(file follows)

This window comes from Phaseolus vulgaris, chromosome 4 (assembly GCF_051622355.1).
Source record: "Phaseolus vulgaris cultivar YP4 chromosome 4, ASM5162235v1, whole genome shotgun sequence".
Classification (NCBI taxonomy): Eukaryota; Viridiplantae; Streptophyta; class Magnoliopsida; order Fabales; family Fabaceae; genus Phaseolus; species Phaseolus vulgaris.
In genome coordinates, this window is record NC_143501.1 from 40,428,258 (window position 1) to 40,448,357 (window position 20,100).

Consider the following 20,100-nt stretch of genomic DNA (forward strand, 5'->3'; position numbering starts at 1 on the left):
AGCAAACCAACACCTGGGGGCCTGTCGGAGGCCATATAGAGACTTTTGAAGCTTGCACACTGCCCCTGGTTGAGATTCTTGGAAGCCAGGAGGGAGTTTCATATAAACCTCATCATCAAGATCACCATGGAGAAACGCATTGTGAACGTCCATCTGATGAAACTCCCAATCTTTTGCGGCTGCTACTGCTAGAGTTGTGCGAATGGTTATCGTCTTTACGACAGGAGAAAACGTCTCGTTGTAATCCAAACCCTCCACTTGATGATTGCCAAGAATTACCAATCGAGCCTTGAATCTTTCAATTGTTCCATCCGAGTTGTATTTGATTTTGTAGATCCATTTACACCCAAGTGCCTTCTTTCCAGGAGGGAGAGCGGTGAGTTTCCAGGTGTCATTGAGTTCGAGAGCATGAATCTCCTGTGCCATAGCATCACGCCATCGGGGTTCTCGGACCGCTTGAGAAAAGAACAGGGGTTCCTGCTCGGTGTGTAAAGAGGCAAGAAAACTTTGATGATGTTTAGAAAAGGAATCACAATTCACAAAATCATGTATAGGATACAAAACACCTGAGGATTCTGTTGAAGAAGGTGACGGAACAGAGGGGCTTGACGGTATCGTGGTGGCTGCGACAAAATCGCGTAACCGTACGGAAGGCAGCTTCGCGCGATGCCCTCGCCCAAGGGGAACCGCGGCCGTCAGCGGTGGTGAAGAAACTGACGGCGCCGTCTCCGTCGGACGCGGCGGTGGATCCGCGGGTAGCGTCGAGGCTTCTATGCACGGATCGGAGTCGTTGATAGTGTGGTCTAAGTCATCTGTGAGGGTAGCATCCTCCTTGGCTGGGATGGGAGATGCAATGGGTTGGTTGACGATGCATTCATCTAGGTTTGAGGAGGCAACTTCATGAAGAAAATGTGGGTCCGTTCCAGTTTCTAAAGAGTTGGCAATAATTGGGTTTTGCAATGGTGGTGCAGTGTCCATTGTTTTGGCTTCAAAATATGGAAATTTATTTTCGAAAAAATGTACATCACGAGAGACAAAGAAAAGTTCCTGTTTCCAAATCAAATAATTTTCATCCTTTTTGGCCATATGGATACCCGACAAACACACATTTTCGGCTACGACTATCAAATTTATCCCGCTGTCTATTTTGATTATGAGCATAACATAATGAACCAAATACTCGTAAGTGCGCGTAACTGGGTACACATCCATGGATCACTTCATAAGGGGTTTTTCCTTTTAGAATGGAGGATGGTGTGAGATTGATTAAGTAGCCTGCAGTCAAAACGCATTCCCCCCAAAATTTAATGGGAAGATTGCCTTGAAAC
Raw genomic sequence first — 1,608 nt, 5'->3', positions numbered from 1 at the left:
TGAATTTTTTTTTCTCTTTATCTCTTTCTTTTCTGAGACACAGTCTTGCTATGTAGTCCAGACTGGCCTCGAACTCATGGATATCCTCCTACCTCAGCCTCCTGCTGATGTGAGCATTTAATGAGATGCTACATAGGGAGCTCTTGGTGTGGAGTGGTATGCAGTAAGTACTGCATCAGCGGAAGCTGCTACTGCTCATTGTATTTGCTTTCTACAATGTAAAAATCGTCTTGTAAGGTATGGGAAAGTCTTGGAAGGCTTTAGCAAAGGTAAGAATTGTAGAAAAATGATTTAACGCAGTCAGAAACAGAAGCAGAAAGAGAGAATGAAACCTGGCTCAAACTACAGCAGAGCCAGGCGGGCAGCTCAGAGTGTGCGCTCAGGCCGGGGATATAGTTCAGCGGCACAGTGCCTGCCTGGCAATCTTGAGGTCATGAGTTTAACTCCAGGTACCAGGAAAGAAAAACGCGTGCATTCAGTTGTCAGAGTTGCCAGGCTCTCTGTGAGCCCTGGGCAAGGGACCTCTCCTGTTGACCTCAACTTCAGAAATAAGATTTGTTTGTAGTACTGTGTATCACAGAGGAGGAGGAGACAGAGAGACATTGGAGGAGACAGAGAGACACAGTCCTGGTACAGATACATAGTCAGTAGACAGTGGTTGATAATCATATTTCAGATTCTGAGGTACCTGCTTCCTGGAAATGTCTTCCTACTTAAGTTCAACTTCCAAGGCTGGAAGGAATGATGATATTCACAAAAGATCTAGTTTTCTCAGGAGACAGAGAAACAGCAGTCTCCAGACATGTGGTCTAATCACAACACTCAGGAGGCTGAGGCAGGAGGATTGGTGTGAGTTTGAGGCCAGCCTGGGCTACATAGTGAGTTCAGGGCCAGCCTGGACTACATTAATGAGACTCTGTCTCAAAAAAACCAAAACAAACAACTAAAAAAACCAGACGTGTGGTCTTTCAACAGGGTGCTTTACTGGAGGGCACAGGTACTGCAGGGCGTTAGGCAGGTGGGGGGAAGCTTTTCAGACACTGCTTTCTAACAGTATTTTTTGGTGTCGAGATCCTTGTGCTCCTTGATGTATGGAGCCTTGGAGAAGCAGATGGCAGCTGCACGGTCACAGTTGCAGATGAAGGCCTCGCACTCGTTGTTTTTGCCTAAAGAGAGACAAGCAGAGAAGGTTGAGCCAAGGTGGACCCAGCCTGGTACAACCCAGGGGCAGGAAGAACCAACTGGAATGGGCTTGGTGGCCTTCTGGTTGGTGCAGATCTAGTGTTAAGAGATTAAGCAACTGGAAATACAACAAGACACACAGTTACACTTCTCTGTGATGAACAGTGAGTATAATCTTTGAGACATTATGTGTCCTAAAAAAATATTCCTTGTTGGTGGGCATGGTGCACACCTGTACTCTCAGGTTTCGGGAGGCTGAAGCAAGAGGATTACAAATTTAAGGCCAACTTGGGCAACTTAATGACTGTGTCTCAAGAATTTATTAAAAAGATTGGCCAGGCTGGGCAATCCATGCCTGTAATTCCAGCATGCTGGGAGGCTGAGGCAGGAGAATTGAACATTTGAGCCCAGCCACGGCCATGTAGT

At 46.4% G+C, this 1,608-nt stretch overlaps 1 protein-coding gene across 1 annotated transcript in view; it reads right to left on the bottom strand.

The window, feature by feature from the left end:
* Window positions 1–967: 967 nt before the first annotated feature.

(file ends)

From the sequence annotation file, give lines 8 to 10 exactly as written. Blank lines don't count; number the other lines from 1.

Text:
TGAATTTTTTTTTCTCTTTATCTCTTTCTTTTCTGAGACACAGTCTTGCTATGTAGTCCAGACTGGCCTCGAACTCATGGATATCCTCCTACCTCAGCCTCCTGCTGATGTGAGCATTTAATGAGATGCTACATAGGGAGCTCTTGGTGTGGAGTGGTATGCAGTAAGTACTGCATCAGCGGAAGCTGCTACTGCTCATTGTATTTGCTTTCTACAATGTAAAAATCGTCTTGTAAGGTATGGGAAAGTCTTGGAAGGCTTTAGCAAAGGTAAGAATTGTAGAAAAATGATTTAACGCAGTCAGAAACAGAAGCAGAAAGAGAGAATGAAACCTGGCTCAAACTACAGCAGAGCCAGGCGGGCAGCTCAGAGTGTGCGCTCAGGCCGGGGATATAGTTCAGCGGCACAGTGCCTGCCTGGCAATCTTGAGGTCATGAGTTTAACTCCAGGTACCAGGAAAGAAAAACGCGTGCATTCAGTTGTCAGAGTTGCCAGGCTCTCTGTGAGCCCTGGGCAAGGGACCTCTCCTGTTGACCTCAACTTCAGAAATAAGATTTGTTTGTAGTACTGTGTATCACAGAGGAGGAGGAGACAGAGAGACATTGGAGGAGACAGAGAGACACAGTCCTGGTACAGATACATAGTCAGTAGACAGTGGTTGATAATCATATTTCAGATTCTGAGGTACCTGCTTCCTGGAAATGTCTTCCTACTTAAGTTCAACTTCCAAGGCTGGAAGGAATGATGATATTCACAAAAGATCTAGTTTTCTCAGGAGACAGAGAAACAGCAGTCTCCAGACATGTGGTCTAATCACAACACTCAGGAGGCTGAGGCAGGAGGATTGGTGTGAGTTTGAGGCCAGCCTGGGCTACATAGTGAGTTCAGGGCCAGCCTGGACTACATTAATGAGACTCTGTCTCAAAAAAACCAAAACAAACAACTAAAAAAACCAGACGTGTGGTCTTTCAACAGGGTGCTTTACTGGAGGGCACAGGTACTGCAGGGCGTTAGGCAGGTGGGGGGAAGCTTTTCAGACACTGCTTTCTAACAGTATTTTTTGGTGTCGAGATCCTTGTGCTCCTTGATGTATGGAGCCTTGGAGAAGCAGATGGCAGCTGCACGGTCACAGTTGCAGATGAAGGCCTCGCACTCGTTGTTTTTGCCTAAAGAGAGACAAGCAGAGAAGGTTGAGCCAAGGTGGACCCAGCCTGGTACAACCCAGGGGCAGGAAGAACCAACTGGAATGGGCTTGGTGGCCTTCTGGTTGGTGCAGATCTAGTGTTAAGAGATTAAGCAACTGGAAATACAACAAGACACACAGTTACACTTCTCTGTGATGAACAGTGAGTATAATCTTTGAGACATTATGTGTCCTAAAAAAATATTCCTTGTTGGTGGGCATGGTGCACACCTGTACTCTCAGGTTTCGGGAGGCTGAAGCAAGAGGATTACAAATTTAAGGCCAACTTGGGCAACTTAATGACTGTGTCTCAAGAATTTATTAAAAAGATTGGCCAGGCTGGGCAATCCATGCCTGTAATTCCAGCATGCTGGGAGGCTGAGGCAGGAGAATTGAACATTTGAGCCCAGCCACGGCCATGTAGT

At 46.4% G+C, this 1,608-nt stretch overlaps 1 protein-coding gene across 1 annotated transcript in view; it reads right to left on the bottom strand.

The window, feature by feature from the left end: